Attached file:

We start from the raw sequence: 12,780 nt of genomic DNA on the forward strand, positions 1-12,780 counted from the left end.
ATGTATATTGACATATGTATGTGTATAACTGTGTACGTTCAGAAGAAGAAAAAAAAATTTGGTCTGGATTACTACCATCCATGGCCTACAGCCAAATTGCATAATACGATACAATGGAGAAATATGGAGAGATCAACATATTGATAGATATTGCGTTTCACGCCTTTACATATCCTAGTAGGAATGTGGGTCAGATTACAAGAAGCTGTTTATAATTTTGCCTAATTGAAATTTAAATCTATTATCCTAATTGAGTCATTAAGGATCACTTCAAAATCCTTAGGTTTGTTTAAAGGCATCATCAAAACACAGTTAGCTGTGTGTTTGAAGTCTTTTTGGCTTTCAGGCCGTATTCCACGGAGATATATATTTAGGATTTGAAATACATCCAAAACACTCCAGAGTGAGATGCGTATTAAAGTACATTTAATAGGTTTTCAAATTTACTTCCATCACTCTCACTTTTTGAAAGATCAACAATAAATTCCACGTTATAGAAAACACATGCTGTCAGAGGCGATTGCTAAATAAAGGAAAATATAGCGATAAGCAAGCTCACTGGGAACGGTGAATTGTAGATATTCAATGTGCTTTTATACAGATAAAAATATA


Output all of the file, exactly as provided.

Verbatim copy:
We start from the raw sequence: 12,780 nt of genomic DNA on the forward strand, positions 1-12,780 counted from the left end.
ATGTATATTGACATATGTATGTGTATAACTGTGTACGTTCAGAAGAAGAAAAAAAAATTTGGTCTGGATTACTACCATCCATGGCCTACAGCCAAATTGCATAATACGATACAATGGAGAAATATGGAGAGATCAACATATTGATAGATATTGCGTTTCACGCCTTTACATATCCTAGTAGGAATGTGGGTCAGATTACAAGAAGCTGTTTATAATTTTGCCTAATTGAAATTTAAATCTATTATCCTAATTGAGTCATTAAGGATCACTTCAAAATCCTTAGGTTTGTTTAAAGGCATCATCAAAACACAGTTAGCTGTGTGTTTGAAGTCTTTTTGGCTTTCAGGCCGTATTCCACGGAGATATATATTTAGGATTTGAAATACATCCAAAACACTCCAGAGTGAGATGCGTATTAAAGTACATTTAATAGGTTTTCAAATTTACTTCCATCACTCTCACTTTTTGAAAGATCAACAATAAATTCCACGTTATAGAAAACACATGCTGTCAGAGGCGATTGCTAAATAAAGGAAAATATAGCGATAAGCAAGCTCACTGGGAACGGTGAATTGTAGATATTCAATGTGCTTTTATACAGATAAAAATATA